Back to the Basics: Using the Whistle Properly
By FirstDown PlayBook on Jun 8, 2017


By FirstDown PlayBook Guest Coach Anthony Stone

I created this blog series last year as way to help coaches build a player’s confidence at every level of football, and all sports in general.  In the previous 8 blogs, I have addressed certain skills and techniques to help improve a player’s performance, but now it is time to bring it back to the basics for coaches.

What is the one most important thing that most coaches have at practice?  The all-powerful whistle!  It is used in so many ways but is it always the most effective way?  The whistle is an extension of how we communicate with our players so it is important to be clear on what we are trying to communicate.  As a physical education teacher and coach for over 15 years, I have found that blowing a whistle for many different reasons can be confusing: starting, stopping, running a play again, go here, go there, etc.  I have come up with a way to help athletes react better on the field. As a coach, I know it is easy to do things the way we were taught because who has time to reinvent the wheel, but it is important to evaluate our coaching methods and accept change; even with something as little as how we use a whistle.

Question: When you blow a whistle what does it mean while playing football?

Answer: The play stops!

So why do teachers and coaches use a whistle to start a stretch or drill? It should only be use to get their attention or to stop a drill or play.

The whistle has been a “go-to” for drills and skill sessions and has meant more than stop.  Those who have modeled their coaching strategies after this concept need to understand that the whistle is intended for one thing and that is: STOP.  So coaches, instead of using a whistle to start a drill or dynamic stretch try using a cadence for offensive and defensive movements with the ball.  Implementing these teaching cues will help your team in aspects that are game related skills.  Using the whistle to simulate a game-like situation will help the players focus and help you be a better, more effective coach.

Example: A different way to start a drill or stretch is to use your team cadence.  For my son’s flag team we start on: “Ready, Set, Go!”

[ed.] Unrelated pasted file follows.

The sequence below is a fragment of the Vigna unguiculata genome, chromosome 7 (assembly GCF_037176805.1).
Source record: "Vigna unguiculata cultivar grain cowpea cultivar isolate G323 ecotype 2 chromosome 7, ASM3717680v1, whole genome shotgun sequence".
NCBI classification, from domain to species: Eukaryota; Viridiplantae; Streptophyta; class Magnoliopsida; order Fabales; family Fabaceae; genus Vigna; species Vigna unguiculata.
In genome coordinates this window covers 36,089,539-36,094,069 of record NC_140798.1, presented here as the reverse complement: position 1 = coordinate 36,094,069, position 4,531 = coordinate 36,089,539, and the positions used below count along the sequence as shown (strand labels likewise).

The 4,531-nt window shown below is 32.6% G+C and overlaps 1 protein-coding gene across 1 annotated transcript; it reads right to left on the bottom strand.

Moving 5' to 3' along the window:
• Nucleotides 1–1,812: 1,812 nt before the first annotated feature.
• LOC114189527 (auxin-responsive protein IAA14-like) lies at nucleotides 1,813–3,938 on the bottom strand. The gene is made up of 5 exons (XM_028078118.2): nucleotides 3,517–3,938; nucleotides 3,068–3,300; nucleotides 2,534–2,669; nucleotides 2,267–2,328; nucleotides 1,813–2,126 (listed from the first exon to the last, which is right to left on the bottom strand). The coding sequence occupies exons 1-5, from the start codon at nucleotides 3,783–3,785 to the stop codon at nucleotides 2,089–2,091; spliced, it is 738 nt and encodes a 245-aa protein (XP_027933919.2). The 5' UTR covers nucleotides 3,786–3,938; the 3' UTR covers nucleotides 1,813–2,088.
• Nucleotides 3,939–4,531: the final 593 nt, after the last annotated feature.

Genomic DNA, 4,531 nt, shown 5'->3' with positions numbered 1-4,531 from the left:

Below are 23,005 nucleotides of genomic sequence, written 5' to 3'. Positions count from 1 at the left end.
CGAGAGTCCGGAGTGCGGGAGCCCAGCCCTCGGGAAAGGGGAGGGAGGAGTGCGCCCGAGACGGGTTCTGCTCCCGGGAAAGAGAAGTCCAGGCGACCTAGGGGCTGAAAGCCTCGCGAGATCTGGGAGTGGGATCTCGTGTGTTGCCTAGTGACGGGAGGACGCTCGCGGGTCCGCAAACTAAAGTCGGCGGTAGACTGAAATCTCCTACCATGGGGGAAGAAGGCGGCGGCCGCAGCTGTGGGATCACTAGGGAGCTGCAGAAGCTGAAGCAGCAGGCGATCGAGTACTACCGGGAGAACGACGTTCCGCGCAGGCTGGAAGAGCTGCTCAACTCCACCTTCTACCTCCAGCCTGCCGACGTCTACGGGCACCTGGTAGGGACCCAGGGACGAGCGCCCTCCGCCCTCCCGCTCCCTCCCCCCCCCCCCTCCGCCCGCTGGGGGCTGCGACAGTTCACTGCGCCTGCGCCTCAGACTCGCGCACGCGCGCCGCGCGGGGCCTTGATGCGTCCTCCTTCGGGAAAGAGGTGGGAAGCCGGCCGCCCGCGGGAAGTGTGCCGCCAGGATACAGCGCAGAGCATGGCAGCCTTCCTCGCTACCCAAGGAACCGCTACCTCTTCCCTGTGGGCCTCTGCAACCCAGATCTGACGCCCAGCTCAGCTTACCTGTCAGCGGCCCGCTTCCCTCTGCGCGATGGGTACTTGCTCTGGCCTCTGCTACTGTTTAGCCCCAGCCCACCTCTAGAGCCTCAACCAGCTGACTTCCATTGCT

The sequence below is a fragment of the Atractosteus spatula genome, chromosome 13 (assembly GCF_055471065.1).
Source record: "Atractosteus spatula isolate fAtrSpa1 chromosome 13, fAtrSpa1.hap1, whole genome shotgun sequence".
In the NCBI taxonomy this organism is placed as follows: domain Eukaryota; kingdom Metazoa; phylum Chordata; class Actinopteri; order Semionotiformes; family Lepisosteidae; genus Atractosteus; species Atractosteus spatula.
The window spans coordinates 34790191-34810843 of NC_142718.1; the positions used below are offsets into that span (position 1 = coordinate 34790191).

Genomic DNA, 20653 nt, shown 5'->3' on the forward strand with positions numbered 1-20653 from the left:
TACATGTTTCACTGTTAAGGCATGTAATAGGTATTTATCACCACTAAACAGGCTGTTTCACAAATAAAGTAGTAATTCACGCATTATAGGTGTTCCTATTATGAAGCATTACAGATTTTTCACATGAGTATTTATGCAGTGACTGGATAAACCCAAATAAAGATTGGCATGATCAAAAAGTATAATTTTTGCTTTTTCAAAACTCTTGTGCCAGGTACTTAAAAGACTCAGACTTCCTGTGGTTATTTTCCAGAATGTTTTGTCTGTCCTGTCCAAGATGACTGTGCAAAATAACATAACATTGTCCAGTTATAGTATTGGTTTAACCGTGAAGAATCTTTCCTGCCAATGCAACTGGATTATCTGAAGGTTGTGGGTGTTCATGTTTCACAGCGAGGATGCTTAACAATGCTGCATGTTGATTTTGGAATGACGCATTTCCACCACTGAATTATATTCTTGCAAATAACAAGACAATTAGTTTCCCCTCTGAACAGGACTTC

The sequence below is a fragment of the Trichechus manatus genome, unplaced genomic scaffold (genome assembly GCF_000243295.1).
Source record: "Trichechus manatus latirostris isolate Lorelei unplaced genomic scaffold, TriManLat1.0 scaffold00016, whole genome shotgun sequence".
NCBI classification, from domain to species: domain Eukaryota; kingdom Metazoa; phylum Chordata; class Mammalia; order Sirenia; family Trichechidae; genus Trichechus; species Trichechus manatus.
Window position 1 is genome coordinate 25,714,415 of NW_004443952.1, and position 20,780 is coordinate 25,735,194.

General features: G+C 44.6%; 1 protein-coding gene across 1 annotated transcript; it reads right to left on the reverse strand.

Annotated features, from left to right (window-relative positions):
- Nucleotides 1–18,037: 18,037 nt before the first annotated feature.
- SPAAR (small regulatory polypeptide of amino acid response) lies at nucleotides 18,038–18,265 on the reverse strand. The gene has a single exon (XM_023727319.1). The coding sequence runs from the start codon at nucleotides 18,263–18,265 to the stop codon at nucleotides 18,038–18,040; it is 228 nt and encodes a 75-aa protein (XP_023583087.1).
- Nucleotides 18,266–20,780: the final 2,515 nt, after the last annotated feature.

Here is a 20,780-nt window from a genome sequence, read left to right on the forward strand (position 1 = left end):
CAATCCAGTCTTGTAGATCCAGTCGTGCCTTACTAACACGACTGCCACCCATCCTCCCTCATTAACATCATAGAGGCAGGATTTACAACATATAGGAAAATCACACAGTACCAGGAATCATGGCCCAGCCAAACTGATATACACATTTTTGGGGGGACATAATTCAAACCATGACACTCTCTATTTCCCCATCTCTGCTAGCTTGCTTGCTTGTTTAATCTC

Please share different ways you start your team without using a whistle by using #B2BWhistle.

In January, I started my Back to the Basics Football Camp that can be customized for any football team or youth organization in the world.  The purpose of the camp is to develop coaches into great coaches and teach skills and techniques to improve player confidence through basic drills while having fun!  Contact me to bring my camp to your team or organization.

Anthony Stone is a Physical Education teacher at Gregory Elementary School and Quarterbacks Coach at Boylan High School in Rockford, Ill.  He is also the Defensive Coordinator and Assistant Head Coach for the Women’s Australian National Outback 2017 Team & writes blogs for Firstdown Playbook. 

In July 2016, he was named to the Hudl 100 list. He has presented at IAPHERD, the top physical education convention in Illinois, on how to get students moving with his Games Galore presentations. He has also presented at the Chicago Glazier Clinics on quarterbacks & special teams. He was the Defensive Coordinator for the 2010 U.S. Women’s National Tackle Football Team, winners of the IFAF Women’s World Championship in which Team USA did not allow a point in three games with an overall score of 201-0. Stone has coached in the CIFL and the IWFL Leagues as well as Beloit College (Linebackers/Special Teams Coordinator) and Rockford University (Quarterbacks/Wide Receivers). 

Stone has coached football at the youth, middle school and high school level. He will be putting on fundamental youth football camps around the world in 2017.  Please contact him at the following to bring his “Back to the Basics Football Camp” to a city near you:

Twitter: @Coach_Stone_MT


Coming soon:

His website will be launching this summer:

His first book will be published this summer: The BIG 4